Saturday, October 01, 2005


NHL Brainstorm! Part 2

Intros, preamble and Part 1 are here, or just scroll down. Also, before we get going today, I should let you know that we bowed to extreme pressure from diversity groups, and have added a Canucks fan going forward.

Ginna Dowler lives in Victoria, publishes Gin & Tonic (Refreshing!), and sleeps in one of those old jerseys with the V pattern (apparently a few escaped the bonfire).

Onward! Here's query #2:

What is the biggest unknown for you in the upcoming season, or what will you be most curious to see?

Whether or not the referees will continue to call teams for obstruction-type penalties. If the refs stick to enforcing the rules by the book then the players will (eventually) learn and it will be a fun season to watch. If they don't, we're in for some seriously boring clutch-and-grab hockey.

How much fighting is there going to be in the new clutching-and-hooking-free environment? A cleaner game could create fewer occasions for fights, but then again, it could force players to settle arguments more often in a way that is relatively risk-free to both teams in terms of creating a power play. I have no way of guessing whether we'll see twice as many fights, or half.

The biggest unknown for me isn't related to play. I'm curious to see what will happen to the NHL in the US, given the lack of major television exposure. If the game can't be revived down south, and fast, what will happen to the marginal US teams? This has the potential to radically change the league. Funny how a couple of years ago we were worried about the Canadian teams. What a difference an 85-cent dollar makes.

Whether Wayne Gretzky will be an awful coach. I just don’t see this being a success story. I don’t think Gretzky has any interest in coaching the Coyotes. I think he was pushed into this situation in order to put some butts in the new seats at Glendale Arena. Furthermore, I don’t think a player who has played and continues to see the game as well as Gretzky is capable of helping players who can’t play near the level he played at. This isn’t a knock on Gretzky, by the way. Name three successful offensive players in the NHL who have been able to become successful NHL head coaches. Myself, I can’t think of even one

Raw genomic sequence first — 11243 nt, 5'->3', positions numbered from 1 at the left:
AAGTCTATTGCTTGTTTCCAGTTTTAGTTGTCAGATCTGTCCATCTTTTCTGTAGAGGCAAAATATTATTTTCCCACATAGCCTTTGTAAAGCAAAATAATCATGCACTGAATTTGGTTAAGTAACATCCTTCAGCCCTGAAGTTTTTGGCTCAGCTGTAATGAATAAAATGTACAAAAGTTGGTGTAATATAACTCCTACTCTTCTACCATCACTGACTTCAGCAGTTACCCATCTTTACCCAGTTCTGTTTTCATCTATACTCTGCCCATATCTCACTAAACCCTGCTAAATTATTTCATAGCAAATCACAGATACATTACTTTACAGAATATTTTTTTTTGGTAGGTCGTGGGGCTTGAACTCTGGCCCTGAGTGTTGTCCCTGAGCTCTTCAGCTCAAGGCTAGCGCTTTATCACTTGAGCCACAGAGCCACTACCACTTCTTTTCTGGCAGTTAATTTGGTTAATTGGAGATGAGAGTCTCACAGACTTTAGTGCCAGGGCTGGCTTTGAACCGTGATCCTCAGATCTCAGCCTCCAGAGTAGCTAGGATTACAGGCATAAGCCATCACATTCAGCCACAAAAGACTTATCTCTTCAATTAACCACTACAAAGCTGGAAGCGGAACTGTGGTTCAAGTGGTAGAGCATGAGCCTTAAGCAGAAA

How the American franchises do in terms of attendance and local exposure. Sure the fiscal system seems to be encouraging, but the league is still in trouble if franchises start to fail under the new rules (both CBA and on-ice rules). If teams like Atlanta, Carolina and Florida see a 30-50% drop in attendance, then I could see more drastic changes taking place within a handful of years, including the possibility of teams moving or contracting outright.

Uh, how poolies choose to handle shootout goals. Also, will a Sidney Crosby rule need to be instated?

Conventional wisdom seems to hold that the usual suspects will find themselves with even more dire attendance problems than pre-lockout. On the other hand, conventional wisdom once held that putting hockey teams in Anaheim, Phoenix, Dallas, Tampa, Miami, Raleigh/Durham, Nashville or Atlanta (twice!) would be a silly idea. Personally, I suspect the novelty factor will kick in again and league-wide attendance will be modestly to significantly better than in 2003-2004.

But what I would be most curious to see, without a doubt, is a full, minute disclosure by the NHL of just how the goddamn salary cap works.